Moreover, it proposes that certain HIV drugs called reverse transcriptase inhibitors could immediately be repurposed for Alzheimer’s patients.
Led by scientists from Sanford Burnham Prebys Medical Discovery Institute in San Diego, the study finds that, as long suspected, Alzheimer’s is a genetic disease. But in nearly all cases, it’s not inherited. Rather, it arises during a patient’s lifetime by genetic rearrangements in neurons. Sequences of DNA are copied, altered and inserted back into the genome.
The genetic rearranging isn’t random mutation, but a process that recombines DNA into different patterns. This reshuffling creates a mosaic of slightly differing cells. The immune system uses a similar process to make antibodies, but nothing like it has been seen in the human brain.
Reverse transcriptase inhibitors might also ward off Alzheimer’s in those with Down syndrome, who develop Alzheimer’s as they age, the study said.
The study was published Wednesday in the journal Nature.
Confirmation of the findings is required, said Dr. Jerold Chun, the lead author. But Chun says testing with the HIV drugs should begin immediately. Even a low degree of effectiveness would be better than what is now available.
The study combines single and multiple-cell analytical methods to examine 13 donated human brains, some normal, some with Alzheimer’s. Its findings jibe with epidemiological data from elderly HIV patients. They have been treated with reverse transcriptase inhibitors for decades, and almost never get Alzheimer’s.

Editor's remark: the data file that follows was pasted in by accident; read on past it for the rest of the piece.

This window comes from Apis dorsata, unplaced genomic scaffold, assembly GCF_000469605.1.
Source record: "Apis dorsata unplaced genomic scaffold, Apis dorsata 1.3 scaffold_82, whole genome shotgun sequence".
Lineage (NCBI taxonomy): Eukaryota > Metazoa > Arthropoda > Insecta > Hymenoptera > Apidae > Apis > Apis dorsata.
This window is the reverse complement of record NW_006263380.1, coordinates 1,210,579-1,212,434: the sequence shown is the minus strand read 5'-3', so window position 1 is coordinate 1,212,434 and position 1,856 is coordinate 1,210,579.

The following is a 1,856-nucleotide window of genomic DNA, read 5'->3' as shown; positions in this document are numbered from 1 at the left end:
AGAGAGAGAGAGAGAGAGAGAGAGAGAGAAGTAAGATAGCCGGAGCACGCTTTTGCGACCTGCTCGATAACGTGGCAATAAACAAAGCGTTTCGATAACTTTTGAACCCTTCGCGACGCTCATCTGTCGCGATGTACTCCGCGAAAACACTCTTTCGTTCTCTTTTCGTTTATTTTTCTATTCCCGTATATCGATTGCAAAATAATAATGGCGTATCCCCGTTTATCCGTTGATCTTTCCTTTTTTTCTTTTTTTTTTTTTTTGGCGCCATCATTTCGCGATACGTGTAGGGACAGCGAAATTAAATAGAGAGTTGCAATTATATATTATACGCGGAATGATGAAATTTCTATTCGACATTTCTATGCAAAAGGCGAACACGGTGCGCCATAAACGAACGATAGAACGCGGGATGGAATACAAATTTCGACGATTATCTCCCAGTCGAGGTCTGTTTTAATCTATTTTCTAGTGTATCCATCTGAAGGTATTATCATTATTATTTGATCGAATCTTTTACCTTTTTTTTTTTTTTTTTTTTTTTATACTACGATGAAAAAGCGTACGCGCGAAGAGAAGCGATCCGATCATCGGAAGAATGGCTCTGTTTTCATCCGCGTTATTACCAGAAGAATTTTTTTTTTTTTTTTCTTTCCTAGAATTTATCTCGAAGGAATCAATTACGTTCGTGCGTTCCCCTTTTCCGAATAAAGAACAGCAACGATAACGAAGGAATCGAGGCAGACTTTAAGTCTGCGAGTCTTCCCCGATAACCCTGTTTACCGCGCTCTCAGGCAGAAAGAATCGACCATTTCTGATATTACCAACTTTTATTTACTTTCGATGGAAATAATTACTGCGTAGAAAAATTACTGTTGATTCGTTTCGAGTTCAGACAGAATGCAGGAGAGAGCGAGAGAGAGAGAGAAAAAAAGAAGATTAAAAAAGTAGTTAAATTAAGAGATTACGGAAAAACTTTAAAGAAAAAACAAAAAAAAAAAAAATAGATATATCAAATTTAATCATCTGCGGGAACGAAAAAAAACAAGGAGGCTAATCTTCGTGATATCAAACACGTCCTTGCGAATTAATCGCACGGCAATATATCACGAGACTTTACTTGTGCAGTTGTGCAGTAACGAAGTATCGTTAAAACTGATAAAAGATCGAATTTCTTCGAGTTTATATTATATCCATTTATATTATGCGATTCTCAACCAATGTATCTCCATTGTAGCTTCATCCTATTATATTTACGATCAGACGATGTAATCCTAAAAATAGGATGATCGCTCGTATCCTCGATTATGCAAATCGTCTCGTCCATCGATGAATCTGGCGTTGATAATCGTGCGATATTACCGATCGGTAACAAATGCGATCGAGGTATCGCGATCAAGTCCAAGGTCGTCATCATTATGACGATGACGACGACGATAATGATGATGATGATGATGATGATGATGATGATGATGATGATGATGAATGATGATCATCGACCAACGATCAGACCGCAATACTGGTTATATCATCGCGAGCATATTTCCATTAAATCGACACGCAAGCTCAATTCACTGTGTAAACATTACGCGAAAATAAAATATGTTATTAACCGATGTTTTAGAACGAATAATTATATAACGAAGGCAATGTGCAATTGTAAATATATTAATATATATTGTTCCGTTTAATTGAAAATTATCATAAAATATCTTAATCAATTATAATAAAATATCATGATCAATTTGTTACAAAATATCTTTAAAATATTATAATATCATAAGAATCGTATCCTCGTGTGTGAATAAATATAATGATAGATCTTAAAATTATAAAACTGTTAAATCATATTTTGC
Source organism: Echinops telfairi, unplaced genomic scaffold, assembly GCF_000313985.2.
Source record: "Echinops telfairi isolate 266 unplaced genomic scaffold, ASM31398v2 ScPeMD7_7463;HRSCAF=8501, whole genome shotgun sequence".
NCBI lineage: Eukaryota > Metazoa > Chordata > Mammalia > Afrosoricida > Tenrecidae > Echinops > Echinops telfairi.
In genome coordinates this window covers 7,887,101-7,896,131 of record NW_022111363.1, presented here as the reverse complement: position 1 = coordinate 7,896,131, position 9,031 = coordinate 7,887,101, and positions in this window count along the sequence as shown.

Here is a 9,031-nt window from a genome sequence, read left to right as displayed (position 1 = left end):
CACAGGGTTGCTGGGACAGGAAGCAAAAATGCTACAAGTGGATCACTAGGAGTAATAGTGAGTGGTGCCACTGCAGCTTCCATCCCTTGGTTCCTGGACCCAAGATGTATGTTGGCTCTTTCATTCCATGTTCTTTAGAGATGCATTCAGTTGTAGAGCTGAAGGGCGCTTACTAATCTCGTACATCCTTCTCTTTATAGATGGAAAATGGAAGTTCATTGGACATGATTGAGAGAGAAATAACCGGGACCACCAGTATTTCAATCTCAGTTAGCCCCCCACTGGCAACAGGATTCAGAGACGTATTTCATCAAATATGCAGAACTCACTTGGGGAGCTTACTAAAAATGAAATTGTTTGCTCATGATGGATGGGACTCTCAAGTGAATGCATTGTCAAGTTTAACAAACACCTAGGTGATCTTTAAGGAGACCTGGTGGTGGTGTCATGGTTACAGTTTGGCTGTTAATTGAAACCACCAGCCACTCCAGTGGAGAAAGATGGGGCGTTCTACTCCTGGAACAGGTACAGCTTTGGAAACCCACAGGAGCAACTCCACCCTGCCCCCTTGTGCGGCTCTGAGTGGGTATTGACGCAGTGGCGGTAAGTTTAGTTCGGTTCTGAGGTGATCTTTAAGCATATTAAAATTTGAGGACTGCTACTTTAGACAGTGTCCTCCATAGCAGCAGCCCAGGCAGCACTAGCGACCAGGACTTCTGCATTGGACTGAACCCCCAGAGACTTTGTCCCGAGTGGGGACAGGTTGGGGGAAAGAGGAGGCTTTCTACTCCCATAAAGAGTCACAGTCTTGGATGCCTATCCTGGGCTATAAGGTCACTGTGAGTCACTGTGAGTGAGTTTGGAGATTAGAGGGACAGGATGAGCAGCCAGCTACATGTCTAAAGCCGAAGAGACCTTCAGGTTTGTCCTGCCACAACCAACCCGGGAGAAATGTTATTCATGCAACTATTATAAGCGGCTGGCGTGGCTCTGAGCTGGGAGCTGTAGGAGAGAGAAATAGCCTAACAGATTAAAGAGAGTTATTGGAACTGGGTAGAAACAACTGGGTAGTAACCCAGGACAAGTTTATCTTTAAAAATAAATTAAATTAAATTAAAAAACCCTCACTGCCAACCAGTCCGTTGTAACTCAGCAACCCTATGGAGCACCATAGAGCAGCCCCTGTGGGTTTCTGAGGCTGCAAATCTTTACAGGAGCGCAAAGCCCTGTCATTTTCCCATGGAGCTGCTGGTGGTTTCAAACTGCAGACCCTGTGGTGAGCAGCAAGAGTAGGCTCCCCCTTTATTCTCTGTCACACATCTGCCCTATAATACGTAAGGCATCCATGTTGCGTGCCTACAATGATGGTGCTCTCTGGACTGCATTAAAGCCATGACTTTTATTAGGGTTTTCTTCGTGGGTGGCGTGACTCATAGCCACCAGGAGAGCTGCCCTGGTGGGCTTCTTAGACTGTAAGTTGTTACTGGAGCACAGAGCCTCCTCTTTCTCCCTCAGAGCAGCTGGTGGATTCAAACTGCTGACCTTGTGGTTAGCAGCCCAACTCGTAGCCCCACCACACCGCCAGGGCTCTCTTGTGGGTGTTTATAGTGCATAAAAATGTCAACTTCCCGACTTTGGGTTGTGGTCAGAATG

The first documented case of Alzheimer’s in an HIV-positive individual was reported in 2016.
Cautious praise for the study came from Dr. Paul Aisen, a longtime Alzheimer’s researcher who specializes in clinical trials. Aisen heads the University of Southern California Alzheimer’s Therapeutic Research Institute in San Diego.
“The authors carefully demonstrate that there are extensive modifications to genetic material in the Alzheimer’s disease brain,” Aisen said by email.
“These are changes that occur with aging, rather than inherited genetic characteristics. While this is an intriguing idea, the actual contribution of this age-related genetic change remains uncertain.”
Fred “Rusty” Gage, president of the Salk Institute and a noted brain expert, said the study’s results back up the claim that DNA sequences are copied and inserted back into the neuronal genome.
“These results are quite striking and could have implications for Alzheimer’s disease diagnosis and progression,” Gage said by email.
About 5.7 million Americans today have been diagnosed with Alzheimer’s disease, according to the Alzheimer’s Association. That number is expected to double by 2060, according to the Centers for Disease Control and Prevention.